PSAKI: I think that you and I talked about this yesterday and conveyed that all violence happening around the country will be reviewed as a part of the — the tasking that was done by that national security team. But I don’t have anything to preview on it. Cecilia. 

CECILIA VEGA: Thanks, Jen. On COVID relief, we’ve heard Republicans come out in opposition in broad brush strokes at this point but in terms of the conversations that Brian Reese is having or the President, for that matter, or anyone on your team is having, has any Republican come forward to give you an alternative? What is happening with these negotiations, what are they telling you that they want, to go, to stay? What’s the non — without you negotiating from here, but what alternatives are they giving you?

(….)

1:10 p.m. Eastern

VEGA: And on the stockpile assessment, I want to flip the answer that you’ve been giving saying it’s five days or six days, give us some time to catch up with this, but I understand that. On the inverse, it’s been six days. Why don’t we know exactly what is in this stockpile? How — what have been the hurdles, the biggest hurdles in getting that answer? Slaoui — you’ve probably heard this yesterday, defended the program Operation Warp Speed, saying the results were exceptional, so why is it taking so long — six days in?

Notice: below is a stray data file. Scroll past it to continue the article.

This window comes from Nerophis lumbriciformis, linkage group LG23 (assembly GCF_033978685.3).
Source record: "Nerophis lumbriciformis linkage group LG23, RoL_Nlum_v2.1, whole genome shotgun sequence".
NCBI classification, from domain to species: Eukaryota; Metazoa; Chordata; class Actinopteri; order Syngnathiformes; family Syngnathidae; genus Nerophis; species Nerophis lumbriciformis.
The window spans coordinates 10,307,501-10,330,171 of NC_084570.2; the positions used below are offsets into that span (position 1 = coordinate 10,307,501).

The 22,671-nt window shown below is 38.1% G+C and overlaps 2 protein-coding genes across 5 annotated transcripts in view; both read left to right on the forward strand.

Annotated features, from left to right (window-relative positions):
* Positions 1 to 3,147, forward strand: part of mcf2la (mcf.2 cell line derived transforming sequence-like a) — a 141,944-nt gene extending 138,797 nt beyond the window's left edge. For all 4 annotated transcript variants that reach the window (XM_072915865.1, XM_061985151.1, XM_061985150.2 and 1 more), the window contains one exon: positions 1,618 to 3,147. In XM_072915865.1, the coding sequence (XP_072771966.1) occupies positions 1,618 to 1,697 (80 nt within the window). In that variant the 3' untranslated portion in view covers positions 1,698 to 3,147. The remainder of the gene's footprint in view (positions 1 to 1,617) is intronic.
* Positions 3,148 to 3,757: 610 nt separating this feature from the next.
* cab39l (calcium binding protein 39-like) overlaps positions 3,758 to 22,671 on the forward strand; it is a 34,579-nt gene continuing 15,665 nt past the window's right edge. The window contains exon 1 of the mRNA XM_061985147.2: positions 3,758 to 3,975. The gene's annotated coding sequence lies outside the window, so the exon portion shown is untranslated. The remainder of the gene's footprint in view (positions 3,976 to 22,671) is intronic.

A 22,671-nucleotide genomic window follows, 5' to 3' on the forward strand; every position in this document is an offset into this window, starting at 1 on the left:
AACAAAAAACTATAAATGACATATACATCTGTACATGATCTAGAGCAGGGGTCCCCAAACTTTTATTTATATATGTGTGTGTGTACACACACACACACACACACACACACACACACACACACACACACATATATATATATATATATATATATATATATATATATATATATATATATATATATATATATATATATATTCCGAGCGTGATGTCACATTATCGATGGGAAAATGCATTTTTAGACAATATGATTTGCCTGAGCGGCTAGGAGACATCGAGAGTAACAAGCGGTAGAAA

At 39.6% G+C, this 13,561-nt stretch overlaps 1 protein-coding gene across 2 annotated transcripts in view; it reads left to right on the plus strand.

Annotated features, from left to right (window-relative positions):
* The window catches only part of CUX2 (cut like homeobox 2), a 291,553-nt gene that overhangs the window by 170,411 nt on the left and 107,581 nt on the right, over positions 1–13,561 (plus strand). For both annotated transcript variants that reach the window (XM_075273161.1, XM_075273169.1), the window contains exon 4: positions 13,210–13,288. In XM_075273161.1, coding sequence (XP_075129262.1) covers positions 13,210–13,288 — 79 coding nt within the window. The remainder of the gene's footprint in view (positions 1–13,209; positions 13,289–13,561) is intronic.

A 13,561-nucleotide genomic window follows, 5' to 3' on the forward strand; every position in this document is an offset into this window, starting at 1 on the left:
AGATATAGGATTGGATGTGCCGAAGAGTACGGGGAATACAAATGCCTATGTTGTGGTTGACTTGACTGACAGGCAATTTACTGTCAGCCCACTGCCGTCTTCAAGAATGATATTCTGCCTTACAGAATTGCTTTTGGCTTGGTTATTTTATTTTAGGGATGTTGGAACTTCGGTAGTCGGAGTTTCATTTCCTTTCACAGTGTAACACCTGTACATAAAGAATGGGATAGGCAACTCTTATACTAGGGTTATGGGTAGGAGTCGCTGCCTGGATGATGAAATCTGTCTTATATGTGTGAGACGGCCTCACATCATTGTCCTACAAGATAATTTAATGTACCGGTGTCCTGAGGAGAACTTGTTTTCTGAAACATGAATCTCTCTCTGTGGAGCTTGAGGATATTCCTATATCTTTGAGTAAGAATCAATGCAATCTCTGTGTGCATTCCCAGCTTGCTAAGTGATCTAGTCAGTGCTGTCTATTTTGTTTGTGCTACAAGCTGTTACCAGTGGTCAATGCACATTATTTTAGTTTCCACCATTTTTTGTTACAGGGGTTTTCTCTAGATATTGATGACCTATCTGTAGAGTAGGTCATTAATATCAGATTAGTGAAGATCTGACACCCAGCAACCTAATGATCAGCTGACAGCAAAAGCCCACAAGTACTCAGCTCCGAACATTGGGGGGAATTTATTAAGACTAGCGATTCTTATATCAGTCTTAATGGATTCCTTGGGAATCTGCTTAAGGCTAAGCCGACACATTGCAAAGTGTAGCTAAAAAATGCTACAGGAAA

(….)

1:22 p.m. Eastern

YAMICHE ALCINDOR: Following up on that in terms of data collection, it’s my understanding that something like 50 percent of the vaccinations are coming in without racial data. Is that accurate, or is there something else there? I’m wondering how you’ll measure success in vaccinating people of color and vulnerable communities if you don’t have the data on who’s getting vaccinated and will we be seeing mobile outlooks, mobile — mobile kind of — just mobile outreach to those communities in terms of vaccines? When will we see that?